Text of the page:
Galaxy NGC 4314 (Hubble view)

This close-up view by Hubble also shows other interesting details in the galaxy's core: dust lanes, a smaller bar of stars, dust and gas embedded in the stellar ring, and an extra pair of spiral arms packed with young stars. These details make the centreresemble a miniature version of a spiral galaxy. While it is not unusual to have dust lanes and rings of gas in the centers of galaxies, it is uncommon to have spiral arms full of young stars in the cores. NGC 4314 is one of the nearest (only 40 million light-years away in the constellation Coma Berenices) examples of a galaxy with a ring of infant stars close to the core. This stellar ring - whose radius is 1,000 light-years - is a great laboratory to study star formation in galaxies.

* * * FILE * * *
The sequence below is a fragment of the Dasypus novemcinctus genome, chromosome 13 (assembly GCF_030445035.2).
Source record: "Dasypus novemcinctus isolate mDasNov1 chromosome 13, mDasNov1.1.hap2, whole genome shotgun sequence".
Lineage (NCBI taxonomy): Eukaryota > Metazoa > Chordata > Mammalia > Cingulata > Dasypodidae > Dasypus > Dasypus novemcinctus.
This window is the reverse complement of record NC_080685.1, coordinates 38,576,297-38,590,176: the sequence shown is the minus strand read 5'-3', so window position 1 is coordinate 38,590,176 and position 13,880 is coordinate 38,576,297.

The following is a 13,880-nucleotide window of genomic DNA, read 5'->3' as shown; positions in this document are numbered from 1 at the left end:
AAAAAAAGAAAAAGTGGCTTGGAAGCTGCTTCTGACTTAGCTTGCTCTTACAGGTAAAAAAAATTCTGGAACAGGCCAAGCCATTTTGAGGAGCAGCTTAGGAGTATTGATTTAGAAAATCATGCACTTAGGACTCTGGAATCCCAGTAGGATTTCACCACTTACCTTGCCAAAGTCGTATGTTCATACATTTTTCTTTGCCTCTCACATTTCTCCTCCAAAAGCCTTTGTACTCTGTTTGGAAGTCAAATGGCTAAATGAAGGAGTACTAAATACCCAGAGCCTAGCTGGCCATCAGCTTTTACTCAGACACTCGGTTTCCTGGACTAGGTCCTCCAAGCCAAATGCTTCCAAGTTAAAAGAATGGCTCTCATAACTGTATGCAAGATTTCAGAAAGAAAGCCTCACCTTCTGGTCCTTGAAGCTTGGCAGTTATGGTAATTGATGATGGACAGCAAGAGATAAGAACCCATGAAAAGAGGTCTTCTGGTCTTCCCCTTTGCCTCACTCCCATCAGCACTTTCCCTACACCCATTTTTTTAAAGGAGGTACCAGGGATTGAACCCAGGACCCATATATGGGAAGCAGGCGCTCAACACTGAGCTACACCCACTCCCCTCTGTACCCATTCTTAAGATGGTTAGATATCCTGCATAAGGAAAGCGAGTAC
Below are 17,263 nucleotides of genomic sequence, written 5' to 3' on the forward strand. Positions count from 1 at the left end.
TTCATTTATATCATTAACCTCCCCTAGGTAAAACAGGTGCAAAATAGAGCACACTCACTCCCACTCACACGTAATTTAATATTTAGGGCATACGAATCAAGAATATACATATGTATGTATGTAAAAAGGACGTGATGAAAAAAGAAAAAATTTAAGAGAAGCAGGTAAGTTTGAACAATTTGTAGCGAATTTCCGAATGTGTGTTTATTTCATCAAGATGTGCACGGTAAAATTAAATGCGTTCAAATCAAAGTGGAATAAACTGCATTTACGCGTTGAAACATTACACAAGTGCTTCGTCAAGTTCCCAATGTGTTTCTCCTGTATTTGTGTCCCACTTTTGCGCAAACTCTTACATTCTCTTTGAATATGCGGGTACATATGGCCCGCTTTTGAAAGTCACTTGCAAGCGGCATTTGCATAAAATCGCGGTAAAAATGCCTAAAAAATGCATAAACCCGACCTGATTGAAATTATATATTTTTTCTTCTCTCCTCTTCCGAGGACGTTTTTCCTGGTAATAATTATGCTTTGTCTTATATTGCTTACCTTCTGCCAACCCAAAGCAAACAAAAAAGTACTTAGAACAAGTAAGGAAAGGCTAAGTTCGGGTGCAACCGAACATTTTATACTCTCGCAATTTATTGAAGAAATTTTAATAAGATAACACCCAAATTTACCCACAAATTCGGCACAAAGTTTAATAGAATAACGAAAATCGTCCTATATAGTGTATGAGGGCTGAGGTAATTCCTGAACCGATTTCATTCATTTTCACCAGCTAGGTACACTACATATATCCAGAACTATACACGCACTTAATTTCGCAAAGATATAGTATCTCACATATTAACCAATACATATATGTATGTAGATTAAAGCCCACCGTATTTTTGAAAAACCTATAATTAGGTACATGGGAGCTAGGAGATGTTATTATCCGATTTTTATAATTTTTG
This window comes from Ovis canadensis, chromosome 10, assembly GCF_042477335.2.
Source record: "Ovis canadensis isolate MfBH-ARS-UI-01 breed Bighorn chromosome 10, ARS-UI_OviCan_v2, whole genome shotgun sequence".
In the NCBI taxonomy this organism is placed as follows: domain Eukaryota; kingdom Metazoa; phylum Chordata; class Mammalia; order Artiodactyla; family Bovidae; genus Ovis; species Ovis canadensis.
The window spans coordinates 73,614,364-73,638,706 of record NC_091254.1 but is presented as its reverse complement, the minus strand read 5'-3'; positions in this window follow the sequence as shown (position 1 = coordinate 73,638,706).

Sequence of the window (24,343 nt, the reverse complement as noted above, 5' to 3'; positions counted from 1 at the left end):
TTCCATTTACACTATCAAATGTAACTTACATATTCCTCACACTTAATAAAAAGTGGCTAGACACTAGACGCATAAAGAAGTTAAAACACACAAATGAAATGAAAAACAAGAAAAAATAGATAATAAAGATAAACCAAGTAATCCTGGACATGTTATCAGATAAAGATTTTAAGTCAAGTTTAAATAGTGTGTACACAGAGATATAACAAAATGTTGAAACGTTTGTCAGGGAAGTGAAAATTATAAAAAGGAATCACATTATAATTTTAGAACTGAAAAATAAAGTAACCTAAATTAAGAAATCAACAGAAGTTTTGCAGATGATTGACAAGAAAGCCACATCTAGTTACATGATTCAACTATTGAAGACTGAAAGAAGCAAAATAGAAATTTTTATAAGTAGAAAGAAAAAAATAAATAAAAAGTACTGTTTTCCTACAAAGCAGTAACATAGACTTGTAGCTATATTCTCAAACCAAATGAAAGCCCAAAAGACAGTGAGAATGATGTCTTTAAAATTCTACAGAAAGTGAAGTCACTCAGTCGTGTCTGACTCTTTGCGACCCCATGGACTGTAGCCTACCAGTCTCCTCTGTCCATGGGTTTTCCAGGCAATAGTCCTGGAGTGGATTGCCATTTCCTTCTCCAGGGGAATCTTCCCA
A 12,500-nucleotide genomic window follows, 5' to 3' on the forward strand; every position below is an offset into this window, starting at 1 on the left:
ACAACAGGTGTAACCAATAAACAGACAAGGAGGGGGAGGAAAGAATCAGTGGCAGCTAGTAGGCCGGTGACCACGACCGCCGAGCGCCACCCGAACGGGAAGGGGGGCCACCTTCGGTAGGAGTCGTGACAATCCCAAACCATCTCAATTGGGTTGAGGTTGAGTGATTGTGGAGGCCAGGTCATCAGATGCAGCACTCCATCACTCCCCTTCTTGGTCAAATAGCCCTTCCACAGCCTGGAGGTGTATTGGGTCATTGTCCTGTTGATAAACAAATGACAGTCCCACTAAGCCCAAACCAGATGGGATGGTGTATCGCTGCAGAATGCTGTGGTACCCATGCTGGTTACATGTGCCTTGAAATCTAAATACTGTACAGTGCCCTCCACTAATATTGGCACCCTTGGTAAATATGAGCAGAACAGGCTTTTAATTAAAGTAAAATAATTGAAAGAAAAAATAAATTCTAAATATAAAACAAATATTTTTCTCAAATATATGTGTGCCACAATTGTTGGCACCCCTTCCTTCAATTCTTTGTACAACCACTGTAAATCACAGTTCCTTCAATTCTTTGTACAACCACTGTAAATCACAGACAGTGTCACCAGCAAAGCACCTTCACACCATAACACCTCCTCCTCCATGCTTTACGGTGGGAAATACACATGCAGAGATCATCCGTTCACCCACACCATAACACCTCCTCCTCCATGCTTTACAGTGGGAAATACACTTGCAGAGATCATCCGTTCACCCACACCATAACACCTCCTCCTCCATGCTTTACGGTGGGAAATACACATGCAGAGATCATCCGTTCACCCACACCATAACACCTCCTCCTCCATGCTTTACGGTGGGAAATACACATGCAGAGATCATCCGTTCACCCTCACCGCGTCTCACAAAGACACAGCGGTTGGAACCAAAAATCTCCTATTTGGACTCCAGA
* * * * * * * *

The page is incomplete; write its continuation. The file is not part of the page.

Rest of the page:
G. Fritz Benedict, Andrew Howell, Inger Jorgensen, David Chapell (University of Texas), Jeffery Kenney (Yale University), and Beverly J. Smith (CASA, University of Colorado), and NASA/ESA


About the Image

NASA press release
Release date:11 June 1998, 06:00
Size:684 x 684 px

About the Object

Name:NGC 4314
Type:Local Universe : Galaxy : Type : Spiral
Distance:30 million light years
Constellation:Coma Berenices

Image Formats

r.titleLarge JPEG
428.8 KB
r.titleScreensize JPEG
548.4 KB


Position (RA):12 22 31.99
Position (Dec):29° 53' 44.42"
Field of view:0.52 x 0.52 arcminutes
Orientation:North is 5.1° left of vertical

Colours & filters

Hubble Space Telescope

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